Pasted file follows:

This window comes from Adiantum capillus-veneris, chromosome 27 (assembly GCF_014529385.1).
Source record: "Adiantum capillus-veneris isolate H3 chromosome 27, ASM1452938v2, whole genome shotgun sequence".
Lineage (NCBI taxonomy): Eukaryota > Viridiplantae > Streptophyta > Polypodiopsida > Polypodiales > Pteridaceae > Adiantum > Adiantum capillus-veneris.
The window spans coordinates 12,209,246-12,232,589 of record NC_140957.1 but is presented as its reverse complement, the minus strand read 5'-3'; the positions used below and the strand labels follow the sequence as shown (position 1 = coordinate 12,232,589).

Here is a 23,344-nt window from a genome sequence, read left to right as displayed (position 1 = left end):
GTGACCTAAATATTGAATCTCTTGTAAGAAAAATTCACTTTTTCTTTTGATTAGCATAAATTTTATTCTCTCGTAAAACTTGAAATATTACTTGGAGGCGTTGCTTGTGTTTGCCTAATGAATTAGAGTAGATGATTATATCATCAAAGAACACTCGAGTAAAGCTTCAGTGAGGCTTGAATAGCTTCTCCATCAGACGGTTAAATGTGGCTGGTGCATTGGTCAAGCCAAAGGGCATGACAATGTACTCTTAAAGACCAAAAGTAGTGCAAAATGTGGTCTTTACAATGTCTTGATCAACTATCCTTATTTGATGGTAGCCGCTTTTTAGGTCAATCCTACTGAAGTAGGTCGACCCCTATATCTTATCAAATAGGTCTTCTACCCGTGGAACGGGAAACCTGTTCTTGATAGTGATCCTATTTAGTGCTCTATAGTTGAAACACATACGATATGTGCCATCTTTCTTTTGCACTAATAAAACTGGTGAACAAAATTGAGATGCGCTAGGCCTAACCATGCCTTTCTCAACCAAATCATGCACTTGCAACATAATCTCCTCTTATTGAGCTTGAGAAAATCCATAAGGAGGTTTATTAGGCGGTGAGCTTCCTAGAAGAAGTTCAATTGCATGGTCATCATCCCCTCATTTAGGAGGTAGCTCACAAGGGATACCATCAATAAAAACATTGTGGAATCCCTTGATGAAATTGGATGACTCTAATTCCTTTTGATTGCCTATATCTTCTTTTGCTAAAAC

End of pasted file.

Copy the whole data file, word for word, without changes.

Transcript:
This window comes from Adiantum capillus-veneris, chromosome 27 (assembly GCF_014529385.1).
Source record: "Adiantum capillus-veneris isolate H3 chromosome 27, ASM1452938v2, whole genome shotgun sequence".
Lineage (NCBI taxonomy): Eukaryota > Viridiplantae > Streptophyta > Polypodiopsida > Polypodiales > Pteridaceae > Adiantum > Adiantum capillus-veneris.
The window spans coordinates 12,209,246-12,232,589 of record NC_140957.1 but is presented as its reverse complement, the minus strand read 5'-3'; the positions used below and the strand labels follow the sequence as shown (position 1 = coordinate 12,232,589).

Here is a 23,344-nt window from a genome sequence, read left to right as displayed (position 1 = left end):
GTGACCTAAATATTGAATCTCTTGTAAGAAAAATTCACTTTTTCTTTTGATTAGCATAAATTTTATTCTCTCGTAAAACTTGAAATATTACTTGGAGGCGTTGCTTGTGTTTGCCTAATGAATTAGAGTAGATGATTATATCATCAAAGAACACTCGAGTAAAGCTTCAGTGAGGCTTGAATAGCTTCTCCATCAGACGGTTAAATGTGGCTGGTGCATTGGTCAAGCCAAAGGGCATGACAATGTACTCTTAAAGACCAAAAGTAGTGCAAAATGTGGTCTTTACAATGTCTTGATCAACTATCCTTATTTGATGGTAGCCGCTTTTTAGGTCAATCCTACTGAAGTAGGTCGACCCCTATATCTTATCAAATAGGTCTTCTACCCGTGGAACGGGAAACCTGTTCTTGATAGTGATCCTATTTAGTGCTCTATAGTTGAAACACATACGATATGTGCCATCTTTCTTTTGCACTAATAAAACTGGTGAACAAAATTGAGATGCGCTAGGCCTAACCATGCCTTTCTCAACCAAATCATGCACTTGCAACATAATCTCCTCTTATTGAGCTTGAGAAAATCCATAAGGAGGTTTATTAGGCGGTGAGCTTCCTAGAAGAAGTTCAATTGCATGGTCATCATCCCCTCATTTAGGAGGTAGCTCACAAGGGATACCATCAATAAAAACATTGTGGAATCCCTTGATGAAATTGGATGACTCTAATTCCTTTTGATTGCCTATATCTTCTTTTGCTAAAAC